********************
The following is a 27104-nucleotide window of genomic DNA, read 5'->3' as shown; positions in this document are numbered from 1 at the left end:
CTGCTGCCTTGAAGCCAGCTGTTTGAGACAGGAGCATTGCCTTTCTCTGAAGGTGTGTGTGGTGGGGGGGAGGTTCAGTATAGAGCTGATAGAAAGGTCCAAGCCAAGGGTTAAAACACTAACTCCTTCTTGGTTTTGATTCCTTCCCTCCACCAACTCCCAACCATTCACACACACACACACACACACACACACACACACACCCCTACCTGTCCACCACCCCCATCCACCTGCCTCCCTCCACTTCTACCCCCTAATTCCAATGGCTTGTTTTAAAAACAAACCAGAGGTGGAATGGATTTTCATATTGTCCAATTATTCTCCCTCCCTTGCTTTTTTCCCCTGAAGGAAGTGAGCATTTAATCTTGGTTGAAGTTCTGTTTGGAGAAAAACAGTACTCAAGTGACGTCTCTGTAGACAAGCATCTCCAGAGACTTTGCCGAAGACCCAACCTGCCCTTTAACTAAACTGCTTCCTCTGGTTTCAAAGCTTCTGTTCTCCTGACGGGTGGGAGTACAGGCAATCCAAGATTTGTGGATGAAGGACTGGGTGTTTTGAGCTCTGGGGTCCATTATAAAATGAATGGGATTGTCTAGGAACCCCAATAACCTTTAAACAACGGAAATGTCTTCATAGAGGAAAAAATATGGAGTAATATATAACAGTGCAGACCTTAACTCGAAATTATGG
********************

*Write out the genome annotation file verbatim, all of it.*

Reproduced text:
The following is a 27104-nucleotide window of genomic DNA, read 5'->3' as shown; positions in this document are numbered from 1 at the left end:
CTGCTGCCTTGAAGCCAGCTGTTTGAGACAGGAGCATTGCCTTTCTCTGAAGGTGTGTGTGGTGGGGGGGAGGTTCAGTATAGAGCTGATAGAAAGGTCCAAGCCAAGGGTTAAAACACTAACTCCTTCTTGGTTTTGATTCCTTCCCTCCACCAACTCCCAACCATTCACACACACACACACACACACACACACACACACACCCCTACCTGTCCACCACCCCCATCCACCTGCCTCCCTCCACTTCTACCCCCTAATTCCAATGGCTTGTTTTAAAAACAAACCAGAGGTGGAATGGATTTTCATATTGTCCAATTATTCTCCCTCCCTTGCTTTTTTCCCCTGAAGGAAGTGAGCATTTAATCTTGGTTGAAGTTCTGTTTGGAGAAAAACAGTACTCAAGTGACGTCTCTGTAGACAAGCATCTCCAGAGACTTTGCCGAAGACCCAACCTGCCCTTTAACTAAACTGCTTCCTCTGGTTTCAAAGCTTCTGTTCTCCTGACGGGTGGGAGTACAGGCAATCCAAGATTTGTGGATGAAGGACTGGGTGTTTTGAGCTCTGGGGTCCATTATAAAATGAATGGGATTGTCTAGGAACCCCAATAACCTTTAAACAACGGAAATGTCTTCATAGAGGAAAAAATATGGAGTAATATATAACAGTGCAGACCTTAACTCGAAATTATGG